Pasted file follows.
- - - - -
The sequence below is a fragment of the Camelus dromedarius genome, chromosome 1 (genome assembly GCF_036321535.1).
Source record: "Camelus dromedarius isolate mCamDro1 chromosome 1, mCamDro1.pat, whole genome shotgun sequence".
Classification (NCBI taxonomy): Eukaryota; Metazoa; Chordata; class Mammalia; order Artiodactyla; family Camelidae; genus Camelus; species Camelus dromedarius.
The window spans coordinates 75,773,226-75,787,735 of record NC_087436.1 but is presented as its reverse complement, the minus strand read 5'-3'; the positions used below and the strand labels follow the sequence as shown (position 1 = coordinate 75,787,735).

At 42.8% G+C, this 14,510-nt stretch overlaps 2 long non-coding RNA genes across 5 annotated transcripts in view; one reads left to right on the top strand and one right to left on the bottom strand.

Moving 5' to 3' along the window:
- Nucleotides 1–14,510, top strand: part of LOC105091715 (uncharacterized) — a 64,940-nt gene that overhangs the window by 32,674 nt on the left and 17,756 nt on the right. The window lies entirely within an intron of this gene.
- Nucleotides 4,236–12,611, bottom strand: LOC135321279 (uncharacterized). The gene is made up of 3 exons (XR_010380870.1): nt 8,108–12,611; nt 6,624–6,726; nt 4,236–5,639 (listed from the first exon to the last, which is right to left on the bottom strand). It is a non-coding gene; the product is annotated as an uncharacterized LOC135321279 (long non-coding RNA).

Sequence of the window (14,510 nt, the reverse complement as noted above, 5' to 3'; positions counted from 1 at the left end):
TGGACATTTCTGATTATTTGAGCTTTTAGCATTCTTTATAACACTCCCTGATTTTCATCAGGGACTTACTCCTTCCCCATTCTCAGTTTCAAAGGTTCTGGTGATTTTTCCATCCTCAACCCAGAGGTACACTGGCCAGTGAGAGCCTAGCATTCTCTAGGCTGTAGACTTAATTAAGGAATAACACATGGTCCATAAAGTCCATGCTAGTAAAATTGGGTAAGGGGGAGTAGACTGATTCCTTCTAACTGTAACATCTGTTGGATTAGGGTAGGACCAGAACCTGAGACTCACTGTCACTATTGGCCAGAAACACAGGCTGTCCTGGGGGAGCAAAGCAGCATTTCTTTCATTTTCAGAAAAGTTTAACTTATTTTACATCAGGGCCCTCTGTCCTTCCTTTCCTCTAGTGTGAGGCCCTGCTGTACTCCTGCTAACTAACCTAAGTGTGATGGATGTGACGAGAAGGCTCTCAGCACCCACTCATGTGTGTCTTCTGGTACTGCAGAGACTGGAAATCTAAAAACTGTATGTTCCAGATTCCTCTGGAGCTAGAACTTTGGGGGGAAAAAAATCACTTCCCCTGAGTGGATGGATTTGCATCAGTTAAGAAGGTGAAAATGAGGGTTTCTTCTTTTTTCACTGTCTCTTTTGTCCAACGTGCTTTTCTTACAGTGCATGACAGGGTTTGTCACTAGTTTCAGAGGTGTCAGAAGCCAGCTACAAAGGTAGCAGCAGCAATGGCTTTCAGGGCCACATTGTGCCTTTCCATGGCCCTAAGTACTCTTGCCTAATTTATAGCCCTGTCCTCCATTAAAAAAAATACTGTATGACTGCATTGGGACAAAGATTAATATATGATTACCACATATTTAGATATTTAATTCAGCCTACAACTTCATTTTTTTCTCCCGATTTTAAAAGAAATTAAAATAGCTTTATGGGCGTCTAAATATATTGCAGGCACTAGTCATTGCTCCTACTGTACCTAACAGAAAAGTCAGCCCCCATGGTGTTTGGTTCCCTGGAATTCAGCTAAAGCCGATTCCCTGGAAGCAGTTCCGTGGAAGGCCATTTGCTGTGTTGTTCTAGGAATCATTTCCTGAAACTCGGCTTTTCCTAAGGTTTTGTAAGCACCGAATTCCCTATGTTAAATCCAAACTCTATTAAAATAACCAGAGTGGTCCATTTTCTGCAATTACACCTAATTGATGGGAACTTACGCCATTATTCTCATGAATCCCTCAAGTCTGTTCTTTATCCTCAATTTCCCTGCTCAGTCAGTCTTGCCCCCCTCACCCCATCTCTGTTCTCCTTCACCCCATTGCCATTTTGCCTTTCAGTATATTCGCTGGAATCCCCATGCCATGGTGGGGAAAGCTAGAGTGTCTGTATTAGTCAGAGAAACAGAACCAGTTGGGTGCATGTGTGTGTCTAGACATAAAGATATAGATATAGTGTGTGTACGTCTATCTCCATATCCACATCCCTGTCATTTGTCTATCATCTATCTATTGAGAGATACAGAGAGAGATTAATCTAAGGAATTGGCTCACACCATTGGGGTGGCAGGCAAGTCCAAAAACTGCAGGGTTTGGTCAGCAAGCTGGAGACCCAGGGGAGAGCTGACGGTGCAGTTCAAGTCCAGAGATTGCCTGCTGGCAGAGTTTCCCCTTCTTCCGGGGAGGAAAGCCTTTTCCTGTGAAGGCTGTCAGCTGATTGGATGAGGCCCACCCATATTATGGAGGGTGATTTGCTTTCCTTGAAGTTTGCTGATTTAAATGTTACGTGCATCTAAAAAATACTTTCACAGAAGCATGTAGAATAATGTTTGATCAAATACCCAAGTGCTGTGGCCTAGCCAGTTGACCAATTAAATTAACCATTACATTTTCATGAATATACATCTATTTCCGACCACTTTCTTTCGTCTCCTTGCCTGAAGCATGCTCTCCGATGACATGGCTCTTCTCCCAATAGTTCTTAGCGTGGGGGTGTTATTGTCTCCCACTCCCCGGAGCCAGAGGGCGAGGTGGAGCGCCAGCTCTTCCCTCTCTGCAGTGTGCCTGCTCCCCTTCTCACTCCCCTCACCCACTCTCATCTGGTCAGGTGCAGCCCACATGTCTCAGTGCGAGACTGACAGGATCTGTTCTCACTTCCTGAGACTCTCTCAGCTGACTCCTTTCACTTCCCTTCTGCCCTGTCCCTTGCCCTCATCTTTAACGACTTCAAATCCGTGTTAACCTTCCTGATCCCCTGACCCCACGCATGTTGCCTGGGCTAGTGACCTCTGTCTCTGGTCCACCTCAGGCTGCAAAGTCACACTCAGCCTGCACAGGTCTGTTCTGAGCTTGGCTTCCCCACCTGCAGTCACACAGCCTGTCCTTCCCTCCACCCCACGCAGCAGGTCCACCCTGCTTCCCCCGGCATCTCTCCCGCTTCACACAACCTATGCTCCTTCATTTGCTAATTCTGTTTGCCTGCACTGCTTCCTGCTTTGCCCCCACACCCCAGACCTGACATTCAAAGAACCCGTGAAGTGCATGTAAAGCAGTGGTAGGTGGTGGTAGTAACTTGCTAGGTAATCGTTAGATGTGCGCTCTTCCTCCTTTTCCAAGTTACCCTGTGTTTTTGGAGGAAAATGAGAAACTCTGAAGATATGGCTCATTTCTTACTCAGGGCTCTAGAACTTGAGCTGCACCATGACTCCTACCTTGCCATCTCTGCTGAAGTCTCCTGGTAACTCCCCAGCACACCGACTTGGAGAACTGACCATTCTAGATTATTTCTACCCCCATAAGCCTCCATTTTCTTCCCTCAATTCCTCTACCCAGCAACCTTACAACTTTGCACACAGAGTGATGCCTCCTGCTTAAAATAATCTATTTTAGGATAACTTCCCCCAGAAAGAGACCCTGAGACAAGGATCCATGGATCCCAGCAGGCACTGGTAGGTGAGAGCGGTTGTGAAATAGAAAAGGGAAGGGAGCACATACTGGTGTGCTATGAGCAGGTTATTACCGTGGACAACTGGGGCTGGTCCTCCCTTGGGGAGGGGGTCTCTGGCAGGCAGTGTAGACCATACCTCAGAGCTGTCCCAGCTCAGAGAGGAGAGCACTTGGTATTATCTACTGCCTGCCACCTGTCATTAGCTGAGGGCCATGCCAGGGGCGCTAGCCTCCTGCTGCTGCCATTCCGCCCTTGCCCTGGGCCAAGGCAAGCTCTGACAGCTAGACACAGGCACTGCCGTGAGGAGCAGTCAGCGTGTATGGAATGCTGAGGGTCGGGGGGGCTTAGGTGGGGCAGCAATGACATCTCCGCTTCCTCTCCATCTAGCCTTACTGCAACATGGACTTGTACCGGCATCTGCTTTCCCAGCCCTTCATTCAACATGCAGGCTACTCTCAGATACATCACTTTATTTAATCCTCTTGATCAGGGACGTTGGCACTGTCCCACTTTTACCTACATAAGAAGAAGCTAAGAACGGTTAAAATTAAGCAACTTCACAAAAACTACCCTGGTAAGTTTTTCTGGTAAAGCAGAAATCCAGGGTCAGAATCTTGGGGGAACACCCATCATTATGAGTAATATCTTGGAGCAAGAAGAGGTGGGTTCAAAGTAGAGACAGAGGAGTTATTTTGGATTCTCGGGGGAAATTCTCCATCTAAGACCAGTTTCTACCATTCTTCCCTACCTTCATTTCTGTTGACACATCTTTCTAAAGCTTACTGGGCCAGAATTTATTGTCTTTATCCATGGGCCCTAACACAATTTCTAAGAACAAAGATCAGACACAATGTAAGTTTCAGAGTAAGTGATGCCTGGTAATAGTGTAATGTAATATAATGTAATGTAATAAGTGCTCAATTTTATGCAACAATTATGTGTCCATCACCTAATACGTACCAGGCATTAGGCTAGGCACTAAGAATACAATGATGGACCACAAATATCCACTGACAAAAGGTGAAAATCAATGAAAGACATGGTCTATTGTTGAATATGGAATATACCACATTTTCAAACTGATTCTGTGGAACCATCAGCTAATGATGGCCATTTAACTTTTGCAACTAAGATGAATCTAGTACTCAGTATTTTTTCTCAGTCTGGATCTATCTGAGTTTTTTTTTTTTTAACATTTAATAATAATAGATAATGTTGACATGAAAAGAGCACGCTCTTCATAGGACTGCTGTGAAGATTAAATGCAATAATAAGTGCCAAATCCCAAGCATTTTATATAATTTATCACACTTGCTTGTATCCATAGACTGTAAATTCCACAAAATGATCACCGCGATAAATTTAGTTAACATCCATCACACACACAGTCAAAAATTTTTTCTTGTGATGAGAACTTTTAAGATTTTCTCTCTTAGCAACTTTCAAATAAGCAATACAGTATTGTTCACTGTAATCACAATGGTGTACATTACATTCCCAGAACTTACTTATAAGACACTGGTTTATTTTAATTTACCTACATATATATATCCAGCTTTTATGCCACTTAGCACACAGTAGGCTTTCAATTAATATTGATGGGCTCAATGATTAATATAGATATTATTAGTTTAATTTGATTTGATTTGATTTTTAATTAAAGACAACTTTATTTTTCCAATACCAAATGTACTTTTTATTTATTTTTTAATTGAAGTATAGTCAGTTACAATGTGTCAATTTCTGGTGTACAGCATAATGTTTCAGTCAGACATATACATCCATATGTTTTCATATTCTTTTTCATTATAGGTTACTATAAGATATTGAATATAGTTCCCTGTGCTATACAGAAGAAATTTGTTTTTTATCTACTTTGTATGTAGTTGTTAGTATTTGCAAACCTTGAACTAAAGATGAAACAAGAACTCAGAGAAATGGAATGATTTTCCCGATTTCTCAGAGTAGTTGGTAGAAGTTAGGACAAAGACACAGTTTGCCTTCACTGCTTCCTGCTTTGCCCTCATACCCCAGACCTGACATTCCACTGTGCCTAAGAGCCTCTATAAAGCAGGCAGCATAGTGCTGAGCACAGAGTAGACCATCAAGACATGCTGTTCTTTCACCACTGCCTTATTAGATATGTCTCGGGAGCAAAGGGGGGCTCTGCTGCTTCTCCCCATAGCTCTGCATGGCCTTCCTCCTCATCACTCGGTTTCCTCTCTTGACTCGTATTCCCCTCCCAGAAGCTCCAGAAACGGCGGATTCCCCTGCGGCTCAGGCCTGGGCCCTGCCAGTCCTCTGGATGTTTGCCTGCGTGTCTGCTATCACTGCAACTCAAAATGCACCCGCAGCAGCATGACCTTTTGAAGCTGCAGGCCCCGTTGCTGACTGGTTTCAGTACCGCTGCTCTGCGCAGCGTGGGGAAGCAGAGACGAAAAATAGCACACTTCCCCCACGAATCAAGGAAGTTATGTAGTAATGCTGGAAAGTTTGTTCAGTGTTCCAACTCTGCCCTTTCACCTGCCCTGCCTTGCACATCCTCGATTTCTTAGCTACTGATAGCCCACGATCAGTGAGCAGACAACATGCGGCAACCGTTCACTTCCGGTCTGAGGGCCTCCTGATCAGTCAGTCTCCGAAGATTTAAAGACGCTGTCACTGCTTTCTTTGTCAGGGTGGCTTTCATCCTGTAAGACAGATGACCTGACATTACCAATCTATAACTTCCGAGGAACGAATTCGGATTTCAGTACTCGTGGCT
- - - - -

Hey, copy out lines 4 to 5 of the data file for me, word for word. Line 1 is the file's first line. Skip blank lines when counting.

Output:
The window spans coordinates 75,773,226-75,787,735 of record NC_087436.1 but is presented as its reverse complement, the minus strand read 5'-3'; the positions used below and the strand labels follow the sequence as shown (position 1 = coordinate 75,787,735).

At 42.8% G+C, this 14,510-nt stretch overlaps 2 long non-coding RNA genes across 5 annotated transcripts in view; one reads left to right on the top strand and one right to left on the bottom strand.